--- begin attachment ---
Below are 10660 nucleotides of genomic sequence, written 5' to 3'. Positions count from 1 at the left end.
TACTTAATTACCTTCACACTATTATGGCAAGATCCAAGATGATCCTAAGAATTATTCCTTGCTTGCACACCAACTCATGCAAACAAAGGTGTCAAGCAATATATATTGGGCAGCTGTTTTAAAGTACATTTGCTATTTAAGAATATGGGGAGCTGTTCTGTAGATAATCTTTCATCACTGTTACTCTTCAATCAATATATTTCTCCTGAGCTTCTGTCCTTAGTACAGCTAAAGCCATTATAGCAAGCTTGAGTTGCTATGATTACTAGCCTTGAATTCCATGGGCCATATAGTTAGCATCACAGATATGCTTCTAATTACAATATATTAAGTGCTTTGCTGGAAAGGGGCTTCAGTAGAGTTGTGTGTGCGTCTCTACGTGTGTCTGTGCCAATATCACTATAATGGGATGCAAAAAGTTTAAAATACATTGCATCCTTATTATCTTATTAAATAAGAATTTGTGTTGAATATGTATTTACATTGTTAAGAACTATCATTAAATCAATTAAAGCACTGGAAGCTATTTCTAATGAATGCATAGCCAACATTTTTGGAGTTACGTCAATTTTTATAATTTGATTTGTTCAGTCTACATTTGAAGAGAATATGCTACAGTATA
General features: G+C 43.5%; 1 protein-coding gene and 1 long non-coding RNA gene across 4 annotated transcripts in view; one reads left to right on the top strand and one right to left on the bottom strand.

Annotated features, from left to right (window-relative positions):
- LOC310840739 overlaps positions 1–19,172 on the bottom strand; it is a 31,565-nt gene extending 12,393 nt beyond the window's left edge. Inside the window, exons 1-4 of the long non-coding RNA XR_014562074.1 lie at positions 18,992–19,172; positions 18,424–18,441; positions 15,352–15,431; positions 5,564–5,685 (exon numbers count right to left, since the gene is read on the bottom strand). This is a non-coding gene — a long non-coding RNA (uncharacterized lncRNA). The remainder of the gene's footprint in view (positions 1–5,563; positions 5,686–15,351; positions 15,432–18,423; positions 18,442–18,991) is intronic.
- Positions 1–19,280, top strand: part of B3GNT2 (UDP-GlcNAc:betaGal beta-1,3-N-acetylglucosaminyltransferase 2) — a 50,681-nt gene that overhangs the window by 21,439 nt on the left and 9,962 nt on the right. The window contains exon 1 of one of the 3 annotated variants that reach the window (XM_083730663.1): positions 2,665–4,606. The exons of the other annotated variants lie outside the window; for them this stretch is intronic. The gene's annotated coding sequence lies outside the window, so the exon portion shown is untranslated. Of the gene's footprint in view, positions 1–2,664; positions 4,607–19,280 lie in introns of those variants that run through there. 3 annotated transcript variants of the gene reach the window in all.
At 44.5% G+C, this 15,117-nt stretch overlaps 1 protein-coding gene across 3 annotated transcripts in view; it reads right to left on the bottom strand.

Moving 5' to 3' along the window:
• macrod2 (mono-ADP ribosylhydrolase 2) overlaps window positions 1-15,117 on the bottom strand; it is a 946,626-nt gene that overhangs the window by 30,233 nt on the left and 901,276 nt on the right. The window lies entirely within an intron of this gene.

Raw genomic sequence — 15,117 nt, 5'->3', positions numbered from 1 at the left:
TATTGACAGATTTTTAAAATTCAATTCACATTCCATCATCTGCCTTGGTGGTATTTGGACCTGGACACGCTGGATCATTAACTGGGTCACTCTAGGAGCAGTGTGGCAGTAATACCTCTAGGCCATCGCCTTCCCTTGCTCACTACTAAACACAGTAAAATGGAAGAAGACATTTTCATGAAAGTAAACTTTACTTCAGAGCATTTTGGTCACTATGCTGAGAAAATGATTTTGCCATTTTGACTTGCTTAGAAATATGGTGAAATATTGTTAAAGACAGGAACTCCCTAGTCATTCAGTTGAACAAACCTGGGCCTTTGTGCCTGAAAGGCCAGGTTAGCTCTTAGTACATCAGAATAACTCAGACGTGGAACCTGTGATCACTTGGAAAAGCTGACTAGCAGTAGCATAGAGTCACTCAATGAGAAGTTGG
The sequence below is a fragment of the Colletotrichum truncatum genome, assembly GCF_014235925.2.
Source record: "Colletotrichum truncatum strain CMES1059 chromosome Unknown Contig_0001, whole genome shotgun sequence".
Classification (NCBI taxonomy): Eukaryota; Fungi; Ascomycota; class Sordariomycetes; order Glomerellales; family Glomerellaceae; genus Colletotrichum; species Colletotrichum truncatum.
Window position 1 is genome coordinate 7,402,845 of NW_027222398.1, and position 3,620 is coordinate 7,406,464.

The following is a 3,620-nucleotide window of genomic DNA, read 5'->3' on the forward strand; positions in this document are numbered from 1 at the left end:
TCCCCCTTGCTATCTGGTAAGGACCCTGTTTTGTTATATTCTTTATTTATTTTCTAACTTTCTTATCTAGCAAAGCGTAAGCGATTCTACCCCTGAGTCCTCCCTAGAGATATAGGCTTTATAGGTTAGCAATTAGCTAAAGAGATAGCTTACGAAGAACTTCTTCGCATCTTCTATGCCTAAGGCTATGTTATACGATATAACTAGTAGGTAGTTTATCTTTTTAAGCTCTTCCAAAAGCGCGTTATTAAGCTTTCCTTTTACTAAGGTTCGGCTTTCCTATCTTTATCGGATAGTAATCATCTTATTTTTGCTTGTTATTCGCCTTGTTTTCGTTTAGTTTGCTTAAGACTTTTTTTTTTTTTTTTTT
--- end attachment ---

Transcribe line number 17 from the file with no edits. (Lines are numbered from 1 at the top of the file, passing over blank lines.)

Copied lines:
TCCCCCTTGCTATCTGGTAAGGACCCTGTTTTGTTATATTCTTTATTTATTTTCTAACTTTCTTATCTAGCAAAGCGTAAGCGATTCTACCCCTGAGTCCTCCCTAGAGATATAGGCTTTATAGGTTAGCAATTAGCTAAAGAGATAGCTTACGAAGAACTTCTTCGCATCTTCTATGCCTAAGGCTATGTTATACGATATAACTAGTAGGTAGTTTATCTTTTTAAGCTCTTCCAAAAGCGCGTTATTAAGCTTTCCTTTTACTAAGGTTCGGCTTTCCTATCTTTATCGGATAGTAATCATCTTATTTTTGCTTGTTATTCGCCTTGTTTTCGTTTAGTTTGCTTAAGACTTTTTTTTTTTTTTTTTT